Most interestingly though, you get to add Lehing, the locally produced alcohol.
For obvious reasons, I had my Tuaran mee with seafood and Lehing, resulting in a dish that had that extra sweetness from the extra dash of forbidden condiment. The seafood was competent, and I thought I really enjoyed the accompanying chili sauce as well. I’d recommend this to anyone.
My lunch partner had meehun soup with seafood that came with plenty of those fresh vegetable that Sabah is known for and reportedly happy with her decision as well. It was a good meal, and I think I’d be back there again hopefully in not too distant future.
Tuaran Mee Restoran
mile 6, Jalan Tuaran, Inanam,
88450 Kota Kinabalu, Sabah
GPS: 5.993625, 116.129537
You may have remembered that earlier in the year I wrote about Nespresso and their CNY promotion. Well, ever since then I was utilising the little but rather capable Nespresso machine quite often for my coffee fix.
The machine makes proper espresso and long black, with beautiful crema and taste that’s not unlike a legit cafe, and I can’t get enough of it. Coffee has some magical ability to transport us to different moments in life, but this round I’ll be sharing about how it can take us back in time as well!
Inspired by the first coffee houses in Venice and Istanbul, Nespresso recently introduced two limited edition flavours, each celebrating 2 distinct moments in history where coffee culture has since thrived.
The first one is Venice, which was apparently the entry port of coffee into Western Europe. The second on is Istanbul, the meeting point between Asia and Europe. Back then, people would visit coffee houses to match wits, challenge theories, listen to music, even discuss politics—we do that with our phones these days, even at cafes which is rather ironic, but I digress.
Caffè Venezia, reminiscent of 18th-century Venice, has wild and floral notes combined with a roasted character. I decided to pair it with the sweet and similarly fruity apple crumble and thought it complements the coffee rather well from the way it brings out the roasted character even more. The aroma is simply captivating.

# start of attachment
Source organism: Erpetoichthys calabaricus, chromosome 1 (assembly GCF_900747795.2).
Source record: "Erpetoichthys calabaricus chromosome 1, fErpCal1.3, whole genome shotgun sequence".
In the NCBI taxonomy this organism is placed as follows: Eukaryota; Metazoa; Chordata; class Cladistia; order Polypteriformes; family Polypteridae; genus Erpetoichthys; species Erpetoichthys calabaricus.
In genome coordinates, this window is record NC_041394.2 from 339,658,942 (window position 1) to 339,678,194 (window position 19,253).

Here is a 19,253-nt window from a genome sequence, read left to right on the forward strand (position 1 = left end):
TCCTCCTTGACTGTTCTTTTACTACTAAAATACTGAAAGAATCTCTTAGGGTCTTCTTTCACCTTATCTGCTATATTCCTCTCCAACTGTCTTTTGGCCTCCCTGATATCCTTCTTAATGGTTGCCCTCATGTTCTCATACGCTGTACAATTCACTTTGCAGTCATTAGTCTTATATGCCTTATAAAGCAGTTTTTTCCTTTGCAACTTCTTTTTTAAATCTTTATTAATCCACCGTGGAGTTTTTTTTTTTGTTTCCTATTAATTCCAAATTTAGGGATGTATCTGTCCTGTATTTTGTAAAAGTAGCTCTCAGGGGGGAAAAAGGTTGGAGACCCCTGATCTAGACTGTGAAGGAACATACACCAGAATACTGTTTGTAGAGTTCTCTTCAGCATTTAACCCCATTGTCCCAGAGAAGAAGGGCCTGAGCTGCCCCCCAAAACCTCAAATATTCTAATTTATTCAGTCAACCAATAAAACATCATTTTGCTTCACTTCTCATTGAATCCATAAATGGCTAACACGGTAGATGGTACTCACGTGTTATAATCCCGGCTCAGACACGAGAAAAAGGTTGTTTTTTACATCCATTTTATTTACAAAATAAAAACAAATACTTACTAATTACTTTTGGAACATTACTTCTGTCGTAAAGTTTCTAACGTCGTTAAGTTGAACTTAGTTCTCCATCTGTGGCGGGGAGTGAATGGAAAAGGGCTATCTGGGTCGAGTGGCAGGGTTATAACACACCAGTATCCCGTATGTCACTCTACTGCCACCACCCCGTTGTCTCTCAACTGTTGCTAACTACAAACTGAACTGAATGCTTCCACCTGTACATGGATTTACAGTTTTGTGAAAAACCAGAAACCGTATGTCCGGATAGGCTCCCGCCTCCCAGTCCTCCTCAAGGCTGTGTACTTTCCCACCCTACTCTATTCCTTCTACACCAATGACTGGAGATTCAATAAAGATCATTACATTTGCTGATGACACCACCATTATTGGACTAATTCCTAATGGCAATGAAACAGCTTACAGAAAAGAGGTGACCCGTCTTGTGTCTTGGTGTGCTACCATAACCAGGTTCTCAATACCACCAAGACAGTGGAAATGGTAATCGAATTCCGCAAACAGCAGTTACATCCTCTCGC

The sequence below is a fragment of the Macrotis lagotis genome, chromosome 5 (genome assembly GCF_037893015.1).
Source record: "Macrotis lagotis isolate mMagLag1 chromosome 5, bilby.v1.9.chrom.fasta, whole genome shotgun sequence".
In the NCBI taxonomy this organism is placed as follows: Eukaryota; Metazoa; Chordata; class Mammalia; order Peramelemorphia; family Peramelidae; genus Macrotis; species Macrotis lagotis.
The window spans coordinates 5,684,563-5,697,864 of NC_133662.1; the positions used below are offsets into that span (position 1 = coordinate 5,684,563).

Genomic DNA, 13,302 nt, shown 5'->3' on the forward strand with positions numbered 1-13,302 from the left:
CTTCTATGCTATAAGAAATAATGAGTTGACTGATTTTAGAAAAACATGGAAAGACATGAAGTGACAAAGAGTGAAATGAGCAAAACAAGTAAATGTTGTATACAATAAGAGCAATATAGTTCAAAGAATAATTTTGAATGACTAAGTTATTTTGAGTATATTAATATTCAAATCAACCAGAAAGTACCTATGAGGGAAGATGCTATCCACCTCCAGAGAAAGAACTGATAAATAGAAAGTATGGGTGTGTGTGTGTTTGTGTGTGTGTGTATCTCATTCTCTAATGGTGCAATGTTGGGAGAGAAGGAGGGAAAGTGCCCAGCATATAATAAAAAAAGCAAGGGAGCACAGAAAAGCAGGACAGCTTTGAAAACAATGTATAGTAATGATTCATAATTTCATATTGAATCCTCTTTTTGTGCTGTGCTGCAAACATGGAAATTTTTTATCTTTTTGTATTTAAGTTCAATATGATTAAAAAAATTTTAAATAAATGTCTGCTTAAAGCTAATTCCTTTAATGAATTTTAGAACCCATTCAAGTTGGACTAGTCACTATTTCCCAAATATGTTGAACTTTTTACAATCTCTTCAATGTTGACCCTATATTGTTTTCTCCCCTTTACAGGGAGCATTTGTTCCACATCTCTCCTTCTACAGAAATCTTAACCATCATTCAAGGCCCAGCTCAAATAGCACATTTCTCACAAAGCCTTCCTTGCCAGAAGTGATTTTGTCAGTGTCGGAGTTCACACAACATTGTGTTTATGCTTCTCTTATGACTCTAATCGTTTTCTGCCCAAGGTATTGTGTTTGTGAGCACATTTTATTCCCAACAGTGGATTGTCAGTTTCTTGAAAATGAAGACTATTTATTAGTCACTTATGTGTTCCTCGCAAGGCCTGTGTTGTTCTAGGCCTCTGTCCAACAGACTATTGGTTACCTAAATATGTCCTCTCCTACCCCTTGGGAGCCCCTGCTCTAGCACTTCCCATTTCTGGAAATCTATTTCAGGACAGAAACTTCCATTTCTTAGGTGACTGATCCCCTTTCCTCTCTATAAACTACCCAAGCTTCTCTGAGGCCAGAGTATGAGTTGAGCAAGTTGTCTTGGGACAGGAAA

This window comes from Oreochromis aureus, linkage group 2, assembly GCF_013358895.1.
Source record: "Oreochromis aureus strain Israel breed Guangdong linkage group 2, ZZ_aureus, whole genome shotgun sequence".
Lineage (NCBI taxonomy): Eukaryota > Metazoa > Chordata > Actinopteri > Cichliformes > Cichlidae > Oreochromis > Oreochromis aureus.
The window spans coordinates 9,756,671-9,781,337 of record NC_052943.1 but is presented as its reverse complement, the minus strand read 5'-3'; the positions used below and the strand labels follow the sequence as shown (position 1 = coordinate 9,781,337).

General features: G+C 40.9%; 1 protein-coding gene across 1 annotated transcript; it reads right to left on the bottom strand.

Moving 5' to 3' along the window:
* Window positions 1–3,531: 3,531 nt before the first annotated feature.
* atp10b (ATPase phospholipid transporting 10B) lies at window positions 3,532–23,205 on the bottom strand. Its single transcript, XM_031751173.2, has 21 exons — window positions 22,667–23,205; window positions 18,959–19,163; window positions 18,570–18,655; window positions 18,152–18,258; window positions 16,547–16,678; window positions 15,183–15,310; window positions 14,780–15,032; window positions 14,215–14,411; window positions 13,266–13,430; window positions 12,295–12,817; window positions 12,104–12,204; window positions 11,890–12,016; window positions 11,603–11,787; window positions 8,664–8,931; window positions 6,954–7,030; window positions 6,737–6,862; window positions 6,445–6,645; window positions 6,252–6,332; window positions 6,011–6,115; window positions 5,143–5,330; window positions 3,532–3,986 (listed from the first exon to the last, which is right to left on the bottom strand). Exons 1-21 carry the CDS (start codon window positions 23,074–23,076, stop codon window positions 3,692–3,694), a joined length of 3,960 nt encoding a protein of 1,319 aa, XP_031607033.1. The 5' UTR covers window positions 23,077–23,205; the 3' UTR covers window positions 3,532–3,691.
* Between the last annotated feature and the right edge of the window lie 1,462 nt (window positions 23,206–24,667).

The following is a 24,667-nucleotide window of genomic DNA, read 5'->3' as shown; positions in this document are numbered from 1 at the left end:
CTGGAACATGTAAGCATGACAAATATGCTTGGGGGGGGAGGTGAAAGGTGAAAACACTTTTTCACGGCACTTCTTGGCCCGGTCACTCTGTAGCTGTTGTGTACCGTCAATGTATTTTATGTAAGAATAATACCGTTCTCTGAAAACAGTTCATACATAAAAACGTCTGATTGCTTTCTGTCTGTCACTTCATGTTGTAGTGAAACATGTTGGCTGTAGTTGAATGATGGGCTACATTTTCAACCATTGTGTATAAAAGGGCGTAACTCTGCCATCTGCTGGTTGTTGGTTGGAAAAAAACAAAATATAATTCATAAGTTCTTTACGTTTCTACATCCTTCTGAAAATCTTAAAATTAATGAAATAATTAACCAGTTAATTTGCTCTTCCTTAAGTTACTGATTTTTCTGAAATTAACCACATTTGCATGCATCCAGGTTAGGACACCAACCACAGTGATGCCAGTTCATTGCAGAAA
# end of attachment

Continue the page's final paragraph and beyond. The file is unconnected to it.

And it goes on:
food that I can associate with a hot cup of Nespresso Caffè Venezia
Since Italian cuisine just goes naturally with a cup of coffee, I also paired Caffè Venezia with some good Italian bread, a simple salad with beef bacon, and some rich buffalo mozzarella cheese. Caffè Venezia fits perfectly with these dishes, bringing one back in time to the flavour and spirit of those Venetian coffee houses in that golden era.
Café Istanbul has an exotic character, carrying intense roasted and black pepper spicy notes. This was a great contrast to Turkish delight which I chose to balance out the strong body with a nutty sweetness. The complex tasting profile makes for such a delightful treat to the palate that their shared origin is just a happy coincident at this point.
If you want a taste of coffee history, it’s time to head to the Nespresso boutique in The Gardens Mall or their website to try these Limited Edition capsules. If you haven’t got a machine, maybe it’s time to get yourself one!